It's All ABout The Yeast!
                                                           by Liv Hanley


The most important ingredient in brewing was the last one discovered, because yeast is a single-celled organism
that is invisible to the naked eye. Still, brewers have long known that some unseen agent turned a sweet liquid
into beer. Long ago, the action of yeast was such a blessing, yet so mysterious, that English brewers called it
“Godisgood.”

Modern brewers usually brew with purified strains of yeast that give exactly the result they want. Some yeast
strains are fairly neutral, creating alcohol and little more. Others add a whole range of complex side flavors that
make beer more interesting.

How does yeast work? When it is added to a sugar-rich solution, it immediately begins to consume the sugars and
create more yeast. But from the brewer’s point of view, the important thing is not the growth of more yeast, but the
waste products of yeast metabolism: alcohol and carbon dioxide, that gives beer its fizz.

As the food supply runs down and the alcohol levels rise, the environment becomes literally toxic to the yeast,
which becomes dormant. The brewer may draw off some of the yeast for the next cycle of brewing.
With the majority of beer’s flavor and style created by yeast, it’s no stretch to say that yeast is a large part of
what puts the “craft” in craft brewing. What’s exciting for craft brewers is that the emerging revolution in brewer’s
yeast means even more intriguing variations in craft beer styles and flavors, as well as improved quality control
and consistency, are shortly on the way. With more breweries operating in the United States now than at any time
in its history, and amid an ever-increasing consumer appetite for diversity in craft beers, the industry is about to
get a helping hand from the oldest and most traditional of ingredients. A new golden age of yeast is upon us.

Yeast has unwittingly been used by people for millennia as an essential ingredient in foods and beverages such
as bread, wine, beer and cider. However, up until now we’ve been realizing only a fraction of yeast’s intrinsic
potential. In fact, it’s only in the last 150 years that we have even begun to understand yeast’s valuable
biodiversity — although this hasn’t always been capitalized on, as evidenced by the fact that only a handful of
commercial yeast strains are responsible for the vast majority of the beer produced globally.

During that time, these dominant strains have been gradually selected for easy-to-quantify and industrially
advantageous traits: temperature tolerance, neutral flavor profiles, attenuation and flocculation and ultimately the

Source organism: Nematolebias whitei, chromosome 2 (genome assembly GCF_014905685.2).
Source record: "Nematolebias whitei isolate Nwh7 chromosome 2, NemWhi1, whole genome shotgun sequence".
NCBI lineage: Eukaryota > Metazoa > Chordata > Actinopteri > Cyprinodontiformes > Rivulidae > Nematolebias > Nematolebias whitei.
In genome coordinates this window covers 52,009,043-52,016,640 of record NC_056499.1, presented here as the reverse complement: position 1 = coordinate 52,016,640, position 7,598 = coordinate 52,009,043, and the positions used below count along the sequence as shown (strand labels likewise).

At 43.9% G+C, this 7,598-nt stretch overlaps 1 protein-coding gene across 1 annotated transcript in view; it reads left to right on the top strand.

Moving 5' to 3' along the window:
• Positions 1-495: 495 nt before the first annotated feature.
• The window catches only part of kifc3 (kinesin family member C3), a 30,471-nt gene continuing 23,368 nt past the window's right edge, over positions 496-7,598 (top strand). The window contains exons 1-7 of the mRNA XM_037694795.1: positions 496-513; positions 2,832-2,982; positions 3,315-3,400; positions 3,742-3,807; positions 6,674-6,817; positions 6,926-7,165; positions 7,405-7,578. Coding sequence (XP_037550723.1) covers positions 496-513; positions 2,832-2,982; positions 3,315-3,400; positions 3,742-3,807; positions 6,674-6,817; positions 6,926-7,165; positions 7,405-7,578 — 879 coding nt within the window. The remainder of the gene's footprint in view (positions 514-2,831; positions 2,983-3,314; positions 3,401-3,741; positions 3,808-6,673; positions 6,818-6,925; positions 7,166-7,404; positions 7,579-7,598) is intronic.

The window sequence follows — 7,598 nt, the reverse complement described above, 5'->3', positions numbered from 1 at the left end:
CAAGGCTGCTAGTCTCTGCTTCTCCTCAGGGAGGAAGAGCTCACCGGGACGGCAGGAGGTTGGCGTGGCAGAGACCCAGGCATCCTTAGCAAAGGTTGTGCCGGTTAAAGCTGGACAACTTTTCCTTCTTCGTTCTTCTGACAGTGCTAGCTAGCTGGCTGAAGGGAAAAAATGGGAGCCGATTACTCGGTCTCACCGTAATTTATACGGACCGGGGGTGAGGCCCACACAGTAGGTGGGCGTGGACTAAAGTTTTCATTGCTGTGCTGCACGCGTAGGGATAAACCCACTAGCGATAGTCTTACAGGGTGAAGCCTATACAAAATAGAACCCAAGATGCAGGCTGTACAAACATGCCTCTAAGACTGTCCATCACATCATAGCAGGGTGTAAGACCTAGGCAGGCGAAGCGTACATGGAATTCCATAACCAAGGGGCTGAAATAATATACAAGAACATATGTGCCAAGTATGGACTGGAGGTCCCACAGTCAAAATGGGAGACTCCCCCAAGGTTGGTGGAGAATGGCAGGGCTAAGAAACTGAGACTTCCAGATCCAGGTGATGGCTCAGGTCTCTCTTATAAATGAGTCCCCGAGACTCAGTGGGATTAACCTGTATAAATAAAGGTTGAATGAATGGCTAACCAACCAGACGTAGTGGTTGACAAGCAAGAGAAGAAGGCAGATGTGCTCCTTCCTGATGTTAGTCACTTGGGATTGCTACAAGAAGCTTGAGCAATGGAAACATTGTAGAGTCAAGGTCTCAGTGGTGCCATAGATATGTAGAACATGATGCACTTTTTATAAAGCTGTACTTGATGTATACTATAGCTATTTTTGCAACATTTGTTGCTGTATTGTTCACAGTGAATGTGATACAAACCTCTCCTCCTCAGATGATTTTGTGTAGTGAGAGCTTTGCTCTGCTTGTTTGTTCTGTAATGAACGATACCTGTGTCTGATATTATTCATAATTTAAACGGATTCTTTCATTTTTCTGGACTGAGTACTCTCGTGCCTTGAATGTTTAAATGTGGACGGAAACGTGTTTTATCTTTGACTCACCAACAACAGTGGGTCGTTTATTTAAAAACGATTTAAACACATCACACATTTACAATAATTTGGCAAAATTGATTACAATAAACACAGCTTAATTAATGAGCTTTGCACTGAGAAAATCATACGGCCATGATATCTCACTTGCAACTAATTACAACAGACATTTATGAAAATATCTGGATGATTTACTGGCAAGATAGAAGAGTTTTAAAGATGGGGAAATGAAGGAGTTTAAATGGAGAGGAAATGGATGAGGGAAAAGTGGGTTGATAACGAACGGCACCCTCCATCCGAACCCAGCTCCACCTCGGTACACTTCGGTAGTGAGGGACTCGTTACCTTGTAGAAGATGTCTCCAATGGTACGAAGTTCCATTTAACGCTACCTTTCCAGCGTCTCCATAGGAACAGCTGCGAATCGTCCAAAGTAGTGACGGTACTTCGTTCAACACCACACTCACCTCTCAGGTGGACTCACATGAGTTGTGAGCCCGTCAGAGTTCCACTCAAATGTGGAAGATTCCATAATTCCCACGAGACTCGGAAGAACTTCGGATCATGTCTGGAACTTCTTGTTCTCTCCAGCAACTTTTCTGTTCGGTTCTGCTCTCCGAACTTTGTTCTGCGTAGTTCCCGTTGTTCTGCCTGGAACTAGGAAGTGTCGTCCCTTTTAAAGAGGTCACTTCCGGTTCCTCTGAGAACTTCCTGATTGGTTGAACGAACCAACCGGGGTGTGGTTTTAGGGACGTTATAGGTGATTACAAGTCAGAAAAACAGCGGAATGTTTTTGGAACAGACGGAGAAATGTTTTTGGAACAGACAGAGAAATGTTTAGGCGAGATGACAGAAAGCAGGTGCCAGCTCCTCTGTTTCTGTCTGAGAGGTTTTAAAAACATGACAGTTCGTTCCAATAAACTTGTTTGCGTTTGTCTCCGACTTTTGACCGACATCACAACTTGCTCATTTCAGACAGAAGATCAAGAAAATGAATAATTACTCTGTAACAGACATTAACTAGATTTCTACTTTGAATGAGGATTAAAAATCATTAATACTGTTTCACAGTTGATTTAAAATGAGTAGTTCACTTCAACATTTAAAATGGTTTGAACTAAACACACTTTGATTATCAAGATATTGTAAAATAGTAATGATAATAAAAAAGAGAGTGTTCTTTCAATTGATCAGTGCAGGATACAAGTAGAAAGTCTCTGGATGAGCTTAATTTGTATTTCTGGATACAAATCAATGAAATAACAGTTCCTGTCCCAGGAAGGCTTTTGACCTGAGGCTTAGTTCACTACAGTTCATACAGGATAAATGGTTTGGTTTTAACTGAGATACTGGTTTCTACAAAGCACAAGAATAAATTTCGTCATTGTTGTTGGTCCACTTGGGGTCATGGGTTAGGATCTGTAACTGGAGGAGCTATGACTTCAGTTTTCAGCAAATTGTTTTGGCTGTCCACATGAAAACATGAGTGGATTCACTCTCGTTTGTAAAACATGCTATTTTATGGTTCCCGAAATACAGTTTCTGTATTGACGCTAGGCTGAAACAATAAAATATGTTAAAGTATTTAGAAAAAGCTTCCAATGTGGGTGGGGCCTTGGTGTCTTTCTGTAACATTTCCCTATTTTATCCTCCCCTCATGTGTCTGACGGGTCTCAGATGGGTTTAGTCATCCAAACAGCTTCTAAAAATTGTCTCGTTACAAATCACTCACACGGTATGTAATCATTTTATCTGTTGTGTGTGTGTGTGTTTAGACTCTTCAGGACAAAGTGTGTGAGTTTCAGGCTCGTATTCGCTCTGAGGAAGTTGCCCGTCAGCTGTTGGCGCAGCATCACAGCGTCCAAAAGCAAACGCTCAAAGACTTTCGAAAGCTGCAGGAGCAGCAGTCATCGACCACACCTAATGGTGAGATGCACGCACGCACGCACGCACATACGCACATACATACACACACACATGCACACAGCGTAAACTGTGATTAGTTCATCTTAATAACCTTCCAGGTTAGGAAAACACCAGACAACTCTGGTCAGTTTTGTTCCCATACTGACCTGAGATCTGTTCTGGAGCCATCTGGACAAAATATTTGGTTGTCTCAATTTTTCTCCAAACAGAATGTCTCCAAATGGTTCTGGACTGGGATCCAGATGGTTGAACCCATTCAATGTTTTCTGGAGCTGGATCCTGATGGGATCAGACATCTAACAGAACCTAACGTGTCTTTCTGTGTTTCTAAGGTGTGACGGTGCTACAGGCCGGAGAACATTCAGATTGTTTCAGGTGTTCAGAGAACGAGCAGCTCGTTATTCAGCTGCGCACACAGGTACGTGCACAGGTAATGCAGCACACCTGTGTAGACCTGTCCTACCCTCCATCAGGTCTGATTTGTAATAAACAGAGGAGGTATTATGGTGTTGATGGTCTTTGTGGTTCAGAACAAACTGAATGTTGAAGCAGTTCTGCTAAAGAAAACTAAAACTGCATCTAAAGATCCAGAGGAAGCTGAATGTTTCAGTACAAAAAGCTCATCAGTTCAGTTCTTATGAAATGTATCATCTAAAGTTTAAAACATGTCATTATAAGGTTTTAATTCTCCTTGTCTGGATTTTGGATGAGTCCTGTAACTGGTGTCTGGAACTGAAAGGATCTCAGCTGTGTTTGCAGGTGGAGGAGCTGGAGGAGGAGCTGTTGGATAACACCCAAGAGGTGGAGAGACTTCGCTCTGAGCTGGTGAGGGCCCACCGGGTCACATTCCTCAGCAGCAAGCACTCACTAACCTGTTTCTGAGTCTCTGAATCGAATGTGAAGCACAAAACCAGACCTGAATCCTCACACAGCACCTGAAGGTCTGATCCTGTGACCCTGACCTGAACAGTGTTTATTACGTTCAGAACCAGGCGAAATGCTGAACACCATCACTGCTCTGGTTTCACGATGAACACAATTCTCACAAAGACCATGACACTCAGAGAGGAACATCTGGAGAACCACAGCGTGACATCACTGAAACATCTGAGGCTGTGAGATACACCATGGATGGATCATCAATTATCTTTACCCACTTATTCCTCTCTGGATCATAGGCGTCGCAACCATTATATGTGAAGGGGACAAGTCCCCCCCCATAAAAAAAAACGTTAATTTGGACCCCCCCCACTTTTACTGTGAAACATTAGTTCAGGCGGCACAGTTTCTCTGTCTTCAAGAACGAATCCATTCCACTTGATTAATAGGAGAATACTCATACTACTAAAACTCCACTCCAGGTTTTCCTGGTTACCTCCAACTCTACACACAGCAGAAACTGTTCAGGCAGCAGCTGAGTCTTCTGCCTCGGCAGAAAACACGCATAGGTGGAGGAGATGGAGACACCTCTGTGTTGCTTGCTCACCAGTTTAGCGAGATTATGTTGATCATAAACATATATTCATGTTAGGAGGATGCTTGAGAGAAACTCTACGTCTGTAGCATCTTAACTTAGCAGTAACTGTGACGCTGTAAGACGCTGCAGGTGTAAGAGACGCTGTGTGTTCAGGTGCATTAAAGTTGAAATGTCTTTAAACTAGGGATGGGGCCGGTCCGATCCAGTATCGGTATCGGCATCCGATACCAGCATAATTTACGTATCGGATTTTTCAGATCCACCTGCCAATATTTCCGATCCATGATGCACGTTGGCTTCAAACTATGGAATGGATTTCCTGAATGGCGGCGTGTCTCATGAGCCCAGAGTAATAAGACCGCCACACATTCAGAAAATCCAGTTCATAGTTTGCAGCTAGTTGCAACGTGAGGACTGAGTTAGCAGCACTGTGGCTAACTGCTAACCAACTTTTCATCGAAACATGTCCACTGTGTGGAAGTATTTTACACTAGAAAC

ability to consistently produce and deliver large quantities of beer. Unfortunately, this has often been at the
expense of diversity.

Given yeast’s long-established position in the beverage industries, it’s easy to take this microbe for granted and
assume it’s a simplistic ingredient. In fact, the opposite is true. The impact yeast has is truly transformative — just
think about the difference between wort and beer. It is ultimately yeast that is responsible for turning hopped wort
into beer with all the power and subtlety, boldness and nuance we know it can have.

However, with yeast traditionally being pigeonholed as a workhorse ingredient — applied principally in large,
commodity-type applications such as baking and brewing — it’s hardly surprising that less than 1 percent of
commercially viable yeast strains are currently in production. While this might be desirable from an industrial
efficiency viewpoint, it does limit the variety of the end products that can be developed and produced
commercially at any scale.

That needn’t be the case. What we’ve failed to capitalize on fully to date is the enormous range of natural
biodiversity and interesting traits inherent in the wider yeast population. Similar to barley or hop breeding
programs, recent improvements in yeast technology — particularly in the areas of classical breeding and directed
evolution, in which natural diversity can be utilized to unlock and optimize traits of interest — have led to some
truly remarkable advances in commercial strain development.

Correcting a desirable but otherwise malfunctioning trait through adaptive evolution is one such technical
advance. Another involves introducing a new trait into an existing strain through breeding, all the while
maintaining the background strain’s functional performance and strengths. In fact, these classical techniques are
now a preferred method of choice when it comes to complex or multiple traits (such as flavor and aroma).
Advances in this area are being used to generate strains that brew as normal or, better yet, produce enhanced
flavor and aroma profiles.

So, with all of the opportunity offered by applying new technology to classical yeast biology, what is the future of
brewer’s yeast? The answer: better, exciting new functionality and traits. Given the ongoing need of craft
breweries to address consumers’ insatiable desire for new flavors, the advances in strain development should be
welcome news to brewmasters and their customers. Indeed, the future can look forward to yeast not only as it is
now, but also how it could be: delivering on its promise to open up a world of new tastes for the global craft
brewing industry.
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Yeast is the key to good beer!
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